Only 22% of Americans trust the U.S. financial system, according to the latest quarterly Chicago Booth/Kellogg School Financial Trust Index.
Trust in the stock market, mutual funds and large corporations all eroded slightly in the new survey, released Wednesday. At the same time, trust in banks rose by two percentage points to 32%.
Housing market expectations also improved, with 32% of respondents believing housing prices will increase in the next 12 months (compared with 26% in December). However, the number of people who said they knew someone who had strategically defaulted on a mortgage rose to 37% from 32% in December.
“This quarter we also saw an increased appetite for financial risk,” Luigi Zingales, co-author of the index and a professor at the University of Chicago’s Booth School of Business, said in a statement. “Although some areas of the study show a drop in trust, 25% of people surveyed demonstrated a willingness to make potentially high-yielding investments despite higher risks.”
The current issue of the Financial Trust Index also compared public opinion with the opinions of the Chicago Booth IGM Economic Experts Panel, a group of economists with an interest in public policy from the major areas of economics.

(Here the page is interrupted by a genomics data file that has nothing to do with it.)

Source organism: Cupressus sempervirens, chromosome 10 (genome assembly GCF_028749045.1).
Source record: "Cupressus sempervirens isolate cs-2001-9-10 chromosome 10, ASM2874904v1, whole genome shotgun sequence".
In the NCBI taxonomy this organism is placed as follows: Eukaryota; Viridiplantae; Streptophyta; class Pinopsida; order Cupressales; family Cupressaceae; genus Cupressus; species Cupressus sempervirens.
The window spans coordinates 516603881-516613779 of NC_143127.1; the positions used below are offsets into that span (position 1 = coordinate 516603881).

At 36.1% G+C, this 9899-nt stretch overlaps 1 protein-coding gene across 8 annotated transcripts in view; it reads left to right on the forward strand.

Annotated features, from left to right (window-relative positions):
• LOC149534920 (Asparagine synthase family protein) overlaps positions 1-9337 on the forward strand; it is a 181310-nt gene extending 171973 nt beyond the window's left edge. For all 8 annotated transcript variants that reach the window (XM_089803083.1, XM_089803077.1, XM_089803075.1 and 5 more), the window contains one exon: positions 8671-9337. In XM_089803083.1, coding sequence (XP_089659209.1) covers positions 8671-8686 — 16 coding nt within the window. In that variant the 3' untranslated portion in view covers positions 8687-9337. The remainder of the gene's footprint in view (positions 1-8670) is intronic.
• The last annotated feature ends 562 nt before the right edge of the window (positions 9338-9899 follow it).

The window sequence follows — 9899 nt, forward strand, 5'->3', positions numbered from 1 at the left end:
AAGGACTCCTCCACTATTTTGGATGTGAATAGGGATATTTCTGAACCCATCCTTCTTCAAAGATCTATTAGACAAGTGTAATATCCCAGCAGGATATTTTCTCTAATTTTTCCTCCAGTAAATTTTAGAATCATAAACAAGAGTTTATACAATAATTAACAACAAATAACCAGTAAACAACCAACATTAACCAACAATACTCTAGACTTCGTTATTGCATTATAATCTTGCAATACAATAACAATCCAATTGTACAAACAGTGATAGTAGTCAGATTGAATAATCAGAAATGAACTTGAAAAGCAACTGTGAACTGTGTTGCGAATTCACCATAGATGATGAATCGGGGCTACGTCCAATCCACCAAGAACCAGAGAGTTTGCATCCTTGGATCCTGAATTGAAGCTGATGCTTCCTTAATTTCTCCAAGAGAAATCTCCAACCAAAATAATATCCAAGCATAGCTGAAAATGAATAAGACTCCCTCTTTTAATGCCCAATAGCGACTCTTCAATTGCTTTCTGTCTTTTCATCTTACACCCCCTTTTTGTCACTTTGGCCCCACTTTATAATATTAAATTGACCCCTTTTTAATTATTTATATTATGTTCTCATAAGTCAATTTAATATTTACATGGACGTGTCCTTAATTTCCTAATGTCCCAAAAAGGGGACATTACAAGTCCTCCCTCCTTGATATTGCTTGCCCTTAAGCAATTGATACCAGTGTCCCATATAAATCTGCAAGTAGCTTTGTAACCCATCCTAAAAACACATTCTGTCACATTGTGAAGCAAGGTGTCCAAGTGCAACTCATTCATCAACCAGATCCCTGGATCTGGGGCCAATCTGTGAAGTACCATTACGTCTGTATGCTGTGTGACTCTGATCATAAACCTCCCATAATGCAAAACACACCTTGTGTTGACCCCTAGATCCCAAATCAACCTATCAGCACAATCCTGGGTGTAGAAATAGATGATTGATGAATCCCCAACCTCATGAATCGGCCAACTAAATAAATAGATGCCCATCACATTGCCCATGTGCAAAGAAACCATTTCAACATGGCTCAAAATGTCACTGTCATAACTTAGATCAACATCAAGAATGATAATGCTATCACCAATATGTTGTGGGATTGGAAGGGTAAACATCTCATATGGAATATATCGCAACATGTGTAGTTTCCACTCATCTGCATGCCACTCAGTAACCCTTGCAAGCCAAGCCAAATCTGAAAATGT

Similar to the December findings, the report found a high level of contrast between the opinions of average Americans and economists. Among the key findings:
- Survey respondents are much less persuaded than economic experts that the 2008 bank bailout reduced unemployment. Whereas 78% of economists agreed that the U.S. unemployment rate was lower at the end of 2010 because of the government’s intervention, only 43% of the index sample agreed with that statement.
- Forty-six percent of the sample agreed that the unemployment rate was lower at the end of 2010 than it would have been without President Obama’s 2009 stimulus plan. In contrast, 80% of the economic experts felt the stimulus contributed to lower unemployment. However, 43% of respondents and 46% of economists believed the benefits of the stimulus plan would ultimately outweigh the costs.
- Two-thirds of survey participants believed that the typical corporate chief executive was paid more than the value he or she adds to the firm, while only one-third of economic experts thought this was the case.
- Sixty-four percent of respondents disagreed somewhat or strongly with the idea that a gas tax is a better way to reduce carbon dioxide emissions than mandatory standards for cars, while only 2% of the economists disagreed. In fact, 90% of the experts agreed somewhat or strongly that a gas tax is preferable to auto standards as a way to control emissions.
The current Financial Trust Index also looked at the issue of credit. It found that 17% of Americans are “credit constrained,” having either been rejected for a loan or having not applied for fear of being rejected, according to Paola Sapienza, co-author of the index and a professor of finance at Northwestern University’s Kellogg School of Management.
“Interestingly, most of these people reported incomes less than $50,000, but about 3% earn more than $100,000,” Sapienza said in the statement.